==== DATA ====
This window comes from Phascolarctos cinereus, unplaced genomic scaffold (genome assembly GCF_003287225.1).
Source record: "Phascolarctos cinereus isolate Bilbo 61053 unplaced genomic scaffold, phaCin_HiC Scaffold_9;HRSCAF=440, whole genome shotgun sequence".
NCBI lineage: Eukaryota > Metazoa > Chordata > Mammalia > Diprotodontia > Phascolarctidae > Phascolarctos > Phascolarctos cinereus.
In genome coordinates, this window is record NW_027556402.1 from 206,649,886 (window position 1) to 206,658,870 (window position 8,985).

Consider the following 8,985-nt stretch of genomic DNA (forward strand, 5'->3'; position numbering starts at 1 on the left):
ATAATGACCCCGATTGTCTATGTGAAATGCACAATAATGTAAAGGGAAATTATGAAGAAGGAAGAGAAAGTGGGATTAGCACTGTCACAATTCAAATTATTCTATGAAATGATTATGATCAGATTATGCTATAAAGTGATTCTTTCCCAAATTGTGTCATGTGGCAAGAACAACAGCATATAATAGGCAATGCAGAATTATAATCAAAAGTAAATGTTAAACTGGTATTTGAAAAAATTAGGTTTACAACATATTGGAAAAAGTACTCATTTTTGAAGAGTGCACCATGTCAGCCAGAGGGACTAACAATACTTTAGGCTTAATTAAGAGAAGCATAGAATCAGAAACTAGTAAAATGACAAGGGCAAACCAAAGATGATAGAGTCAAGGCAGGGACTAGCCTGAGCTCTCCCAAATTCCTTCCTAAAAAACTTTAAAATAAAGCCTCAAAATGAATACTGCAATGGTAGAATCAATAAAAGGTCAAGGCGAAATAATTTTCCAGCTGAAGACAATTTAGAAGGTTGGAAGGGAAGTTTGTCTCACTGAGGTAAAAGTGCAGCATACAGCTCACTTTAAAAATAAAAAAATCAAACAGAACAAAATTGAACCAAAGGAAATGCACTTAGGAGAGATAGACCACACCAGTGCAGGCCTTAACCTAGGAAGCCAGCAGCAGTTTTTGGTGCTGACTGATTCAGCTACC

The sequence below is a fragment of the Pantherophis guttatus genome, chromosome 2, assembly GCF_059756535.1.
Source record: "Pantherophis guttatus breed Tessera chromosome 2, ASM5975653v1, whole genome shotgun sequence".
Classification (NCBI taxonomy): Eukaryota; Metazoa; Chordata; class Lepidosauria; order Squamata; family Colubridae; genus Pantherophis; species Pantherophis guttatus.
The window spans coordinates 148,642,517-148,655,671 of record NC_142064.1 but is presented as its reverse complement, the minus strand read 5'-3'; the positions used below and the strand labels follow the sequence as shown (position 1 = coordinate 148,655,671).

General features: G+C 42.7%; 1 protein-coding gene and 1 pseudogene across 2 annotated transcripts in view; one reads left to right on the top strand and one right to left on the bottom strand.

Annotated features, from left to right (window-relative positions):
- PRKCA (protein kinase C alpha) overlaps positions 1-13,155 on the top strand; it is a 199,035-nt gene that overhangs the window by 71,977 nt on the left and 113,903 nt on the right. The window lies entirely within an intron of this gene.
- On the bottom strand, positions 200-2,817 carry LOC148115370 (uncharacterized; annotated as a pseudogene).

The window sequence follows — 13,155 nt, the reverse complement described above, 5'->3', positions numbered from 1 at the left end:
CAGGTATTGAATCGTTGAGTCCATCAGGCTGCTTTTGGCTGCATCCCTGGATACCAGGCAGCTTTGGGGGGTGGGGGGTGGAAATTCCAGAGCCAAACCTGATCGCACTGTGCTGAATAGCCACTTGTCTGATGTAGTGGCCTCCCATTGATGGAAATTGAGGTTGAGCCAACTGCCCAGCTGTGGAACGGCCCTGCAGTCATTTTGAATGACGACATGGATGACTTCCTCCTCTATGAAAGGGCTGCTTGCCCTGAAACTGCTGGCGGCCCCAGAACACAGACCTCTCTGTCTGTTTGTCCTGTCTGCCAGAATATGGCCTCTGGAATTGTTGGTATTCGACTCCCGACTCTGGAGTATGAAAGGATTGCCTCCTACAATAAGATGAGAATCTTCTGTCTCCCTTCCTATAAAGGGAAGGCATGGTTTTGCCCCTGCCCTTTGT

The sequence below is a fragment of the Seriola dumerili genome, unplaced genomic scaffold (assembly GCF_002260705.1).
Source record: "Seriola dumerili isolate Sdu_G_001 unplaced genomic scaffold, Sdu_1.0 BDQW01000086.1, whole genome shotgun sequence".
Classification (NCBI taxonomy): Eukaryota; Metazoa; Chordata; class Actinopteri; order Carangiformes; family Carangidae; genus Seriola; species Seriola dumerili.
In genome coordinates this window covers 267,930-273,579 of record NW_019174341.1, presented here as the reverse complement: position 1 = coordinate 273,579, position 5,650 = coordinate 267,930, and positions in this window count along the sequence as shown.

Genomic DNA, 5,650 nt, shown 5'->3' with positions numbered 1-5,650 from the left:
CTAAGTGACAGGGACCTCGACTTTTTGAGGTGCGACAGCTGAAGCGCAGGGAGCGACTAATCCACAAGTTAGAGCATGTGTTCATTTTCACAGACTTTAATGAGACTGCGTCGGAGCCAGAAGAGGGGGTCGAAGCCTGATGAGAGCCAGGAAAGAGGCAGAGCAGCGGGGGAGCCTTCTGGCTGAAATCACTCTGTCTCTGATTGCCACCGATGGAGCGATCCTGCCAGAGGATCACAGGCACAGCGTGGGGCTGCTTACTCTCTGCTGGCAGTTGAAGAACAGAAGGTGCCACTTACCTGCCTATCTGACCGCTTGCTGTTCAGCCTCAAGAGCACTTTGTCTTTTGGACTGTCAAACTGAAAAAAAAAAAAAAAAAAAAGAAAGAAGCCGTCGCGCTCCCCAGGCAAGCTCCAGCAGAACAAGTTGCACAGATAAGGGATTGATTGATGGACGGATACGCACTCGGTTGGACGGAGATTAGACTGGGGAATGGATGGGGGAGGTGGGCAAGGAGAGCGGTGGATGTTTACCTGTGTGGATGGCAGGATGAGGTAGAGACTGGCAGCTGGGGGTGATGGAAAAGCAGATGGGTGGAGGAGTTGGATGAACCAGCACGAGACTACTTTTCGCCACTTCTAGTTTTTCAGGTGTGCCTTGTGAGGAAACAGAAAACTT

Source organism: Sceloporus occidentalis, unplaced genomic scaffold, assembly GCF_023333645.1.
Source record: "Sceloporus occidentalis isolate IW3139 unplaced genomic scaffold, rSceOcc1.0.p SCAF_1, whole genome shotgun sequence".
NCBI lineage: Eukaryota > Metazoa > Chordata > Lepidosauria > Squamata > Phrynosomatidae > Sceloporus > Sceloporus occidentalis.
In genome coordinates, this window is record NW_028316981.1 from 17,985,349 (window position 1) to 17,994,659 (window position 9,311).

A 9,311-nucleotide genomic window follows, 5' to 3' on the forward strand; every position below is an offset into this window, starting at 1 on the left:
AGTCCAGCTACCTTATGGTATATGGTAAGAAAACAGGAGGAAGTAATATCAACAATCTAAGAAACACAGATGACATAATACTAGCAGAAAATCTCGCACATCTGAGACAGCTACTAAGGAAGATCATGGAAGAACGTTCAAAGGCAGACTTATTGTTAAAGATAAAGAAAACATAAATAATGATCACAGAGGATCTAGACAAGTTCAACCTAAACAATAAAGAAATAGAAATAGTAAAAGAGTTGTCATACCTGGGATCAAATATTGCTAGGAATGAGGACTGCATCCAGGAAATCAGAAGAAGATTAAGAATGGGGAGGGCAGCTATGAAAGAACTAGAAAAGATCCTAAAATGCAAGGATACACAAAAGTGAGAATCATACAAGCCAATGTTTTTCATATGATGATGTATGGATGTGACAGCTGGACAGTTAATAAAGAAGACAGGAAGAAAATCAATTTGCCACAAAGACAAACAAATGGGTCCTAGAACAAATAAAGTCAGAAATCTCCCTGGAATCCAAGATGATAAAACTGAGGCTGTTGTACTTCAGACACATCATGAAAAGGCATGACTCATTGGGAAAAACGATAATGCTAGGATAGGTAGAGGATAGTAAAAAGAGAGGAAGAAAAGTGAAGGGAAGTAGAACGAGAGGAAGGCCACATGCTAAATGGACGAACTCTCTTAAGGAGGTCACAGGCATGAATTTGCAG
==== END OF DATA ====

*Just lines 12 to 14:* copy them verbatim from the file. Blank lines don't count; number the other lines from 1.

Annotated features, from left to right (window-relative positions):
- PRKCA (protein kinase C alpha) overlaps positions 1-13,155 on the top strand; it is a 199,035-nt gene that overhangs the window by 71,977 nt on the left and 113,903 nt on the right. The window lies entirely within an intron of this gene.
- On the bottom strand, positions 200-2,817 carry LOC148115370 (uncharacterized; annotated as a pseudogene).